Vous êtes sur la page 1sur 5

Victoria Bielomaz

Interest Inventory
I am working with a 4th grade student named GC. He is ten years old. In class he is
respectful to his peers and follows teacher directions immediately. For example, when I give
directions to the class he is one of the first in the class to do as I say. One such example is that
when I say, Take out your math books and show me when you are ready to begin. GC will be
one of very first to have his math notebook out and giving the shhhh finger to his classmates to
show he is ready. As far as classroom participation, such as raising his hand to share ideas or
answers, it is unusual for him to volunteer. Also, I have noticed that when I give him a chance to
Think-Pair-Share he usually allows his partner to speak first and only provides answers very
rarely. Although he does not frequently share, one great quality of GC is that he will try his best.
For example, he will make sure he is on task and completing his assignments. Even if he does
not completely understand something, he will get working and make as much sense of the work
as he can. It is wonderful that he tries and works hard in class, but at times I feel this could be
part of his knowledge development issues. If he is afraid to ask questions, then it means he is
content to just workbut not understand. I chose GC for this project because I already work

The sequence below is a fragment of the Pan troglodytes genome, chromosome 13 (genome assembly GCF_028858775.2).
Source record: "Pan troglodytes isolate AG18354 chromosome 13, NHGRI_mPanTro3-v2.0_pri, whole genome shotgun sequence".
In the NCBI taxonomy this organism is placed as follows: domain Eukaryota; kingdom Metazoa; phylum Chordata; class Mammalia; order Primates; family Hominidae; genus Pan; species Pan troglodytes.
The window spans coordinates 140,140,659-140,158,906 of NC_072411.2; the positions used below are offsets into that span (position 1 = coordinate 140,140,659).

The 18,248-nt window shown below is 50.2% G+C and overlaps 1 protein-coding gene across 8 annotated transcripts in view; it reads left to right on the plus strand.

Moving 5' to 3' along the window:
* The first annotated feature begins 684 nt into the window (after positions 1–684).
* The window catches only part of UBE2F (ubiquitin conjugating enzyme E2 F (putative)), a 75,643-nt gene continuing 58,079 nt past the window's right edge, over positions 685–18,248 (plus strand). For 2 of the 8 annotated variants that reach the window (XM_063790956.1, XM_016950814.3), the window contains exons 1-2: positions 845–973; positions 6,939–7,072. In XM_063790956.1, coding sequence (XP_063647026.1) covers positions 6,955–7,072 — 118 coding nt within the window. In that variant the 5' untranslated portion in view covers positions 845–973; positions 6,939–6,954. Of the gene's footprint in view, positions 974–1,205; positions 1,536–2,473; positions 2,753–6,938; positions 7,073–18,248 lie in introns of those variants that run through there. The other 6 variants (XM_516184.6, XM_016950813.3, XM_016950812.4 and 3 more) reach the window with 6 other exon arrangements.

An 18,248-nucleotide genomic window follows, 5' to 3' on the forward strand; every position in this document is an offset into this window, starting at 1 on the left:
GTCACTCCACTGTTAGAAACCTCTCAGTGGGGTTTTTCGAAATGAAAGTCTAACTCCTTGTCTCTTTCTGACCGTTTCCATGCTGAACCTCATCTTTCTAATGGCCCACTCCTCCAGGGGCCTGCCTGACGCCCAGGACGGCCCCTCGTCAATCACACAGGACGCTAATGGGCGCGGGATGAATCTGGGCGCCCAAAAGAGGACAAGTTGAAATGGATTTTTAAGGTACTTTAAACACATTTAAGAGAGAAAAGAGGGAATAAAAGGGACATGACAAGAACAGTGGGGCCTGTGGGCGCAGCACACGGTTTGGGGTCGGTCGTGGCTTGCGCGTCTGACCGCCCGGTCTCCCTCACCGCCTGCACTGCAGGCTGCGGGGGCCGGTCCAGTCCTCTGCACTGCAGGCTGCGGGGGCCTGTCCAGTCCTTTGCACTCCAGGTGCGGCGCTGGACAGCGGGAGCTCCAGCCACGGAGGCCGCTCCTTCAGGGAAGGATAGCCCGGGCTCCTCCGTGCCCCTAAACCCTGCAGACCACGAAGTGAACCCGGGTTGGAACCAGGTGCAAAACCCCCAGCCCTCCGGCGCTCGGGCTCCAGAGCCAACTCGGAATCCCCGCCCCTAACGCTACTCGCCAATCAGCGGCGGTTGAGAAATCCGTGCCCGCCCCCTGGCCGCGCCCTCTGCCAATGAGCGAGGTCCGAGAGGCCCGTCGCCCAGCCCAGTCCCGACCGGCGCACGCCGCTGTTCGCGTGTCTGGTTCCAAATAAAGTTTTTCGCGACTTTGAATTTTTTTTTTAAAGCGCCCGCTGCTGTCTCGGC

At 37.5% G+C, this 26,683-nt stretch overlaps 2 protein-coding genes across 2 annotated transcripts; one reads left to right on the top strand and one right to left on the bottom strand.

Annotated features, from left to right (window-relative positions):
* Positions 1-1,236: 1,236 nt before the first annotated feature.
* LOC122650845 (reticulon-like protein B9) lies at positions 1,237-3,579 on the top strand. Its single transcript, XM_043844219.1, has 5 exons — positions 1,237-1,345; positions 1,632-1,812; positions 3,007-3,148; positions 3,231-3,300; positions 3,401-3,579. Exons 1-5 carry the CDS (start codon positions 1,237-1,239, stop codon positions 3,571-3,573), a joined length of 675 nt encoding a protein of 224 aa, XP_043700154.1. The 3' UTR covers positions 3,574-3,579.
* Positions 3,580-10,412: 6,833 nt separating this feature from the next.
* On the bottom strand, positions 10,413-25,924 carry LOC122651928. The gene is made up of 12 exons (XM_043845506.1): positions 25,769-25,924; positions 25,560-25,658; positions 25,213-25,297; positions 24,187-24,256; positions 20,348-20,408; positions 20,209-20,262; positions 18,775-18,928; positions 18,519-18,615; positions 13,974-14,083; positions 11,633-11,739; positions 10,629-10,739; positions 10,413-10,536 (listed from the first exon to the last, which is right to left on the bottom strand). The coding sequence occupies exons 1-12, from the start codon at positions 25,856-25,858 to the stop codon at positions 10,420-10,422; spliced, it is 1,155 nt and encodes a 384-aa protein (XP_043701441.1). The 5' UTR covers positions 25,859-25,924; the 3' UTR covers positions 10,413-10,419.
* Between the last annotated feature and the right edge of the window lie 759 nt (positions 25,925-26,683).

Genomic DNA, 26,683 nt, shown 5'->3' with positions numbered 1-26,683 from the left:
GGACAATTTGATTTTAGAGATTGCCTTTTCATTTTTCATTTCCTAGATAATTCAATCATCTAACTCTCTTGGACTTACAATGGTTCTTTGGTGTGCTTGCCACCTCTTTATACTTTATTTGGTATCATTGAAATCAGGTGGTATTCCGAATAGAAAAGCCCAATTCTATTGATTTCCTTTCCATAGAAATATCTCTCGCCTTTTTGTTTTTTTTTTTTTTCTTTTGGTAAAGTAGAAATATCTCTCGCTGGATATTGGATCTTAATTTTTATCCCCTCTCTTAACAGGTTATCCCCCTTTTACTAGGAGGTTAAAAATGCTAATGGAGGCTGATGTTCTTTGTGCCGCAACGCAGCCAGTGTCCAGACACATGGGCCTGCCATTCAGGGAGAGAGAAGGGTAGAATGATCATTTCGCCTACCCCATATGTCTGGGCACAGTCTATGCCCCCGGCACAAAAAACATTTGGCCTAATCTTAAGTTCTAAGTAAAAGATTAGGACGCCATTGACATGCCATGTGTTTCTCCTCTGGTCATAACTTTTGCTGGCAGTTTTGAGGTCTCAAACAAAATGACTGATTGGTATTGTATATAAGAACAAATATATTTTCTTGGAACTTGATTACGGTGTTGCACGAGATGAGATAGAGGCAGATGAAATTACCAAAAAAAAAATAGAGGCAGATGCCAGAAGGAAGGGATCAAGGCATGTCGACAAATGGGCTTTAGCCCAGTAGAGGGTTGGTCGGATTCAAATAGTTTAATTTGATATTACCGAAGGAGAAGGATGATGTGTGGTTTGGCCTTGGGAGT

with him in a 5-to-1 reading group and while he is making growth, it is not adequate. I hope that
by assessing him I can learn more about what his needs are and define a plan to help him
The name of the assessment I used on GC is Interest Inventory by Flynt and Cooter.
The purpose of this assessment is to get to know my student better. I can learn about his
background knowledge, interests, and motivations, which will help me align instructional

materials to fit [his] strengths, needs, and abilities, (Flynt & Cooter, 2016, p. 30). For this
assessment I read the questions aloud and recorded answers. I also used the Reading Attitude
Survey assessment by Flynt and Cooter. This assessment is wonderful because it helped gauge
how GC feels about reading at home and at school. For this assessment I read the questions aloud
and GC recorded the answers. The final assessment I used was Starring MeA Primary
Interest Inventory (2016) by Berman. This inventory focused on topics of interest, GCs
favorite ways to learn new things, and learning environment (Berman, 2016). For this
assessment I read the questions aloud and GC recorded answers. When giving these assessments
to GC we sat one-on-one at the kidney table while the other students in the room worked
Interest Inventory
GC lives on Franklin Avenue, which is right next to the school, but he does not know his
address. He lives with his mom, dad, and brother. His job around the house is to clean his room.
When he is at home he likes to relax by watching TV and play video games. He reads at home
when he gets out of school but he could not remember the last thing he read. He explained that
no one at home reads to him but he does watch television in the living room for about 2 hours per
day. If he won a million dollars he would buy an X-box. He does not use email. His favorite
subject is writing. He wants to be a fireman, to help people (GC, personal communication,
February 9, 2016). He does like computers because he likes to type and play cool math games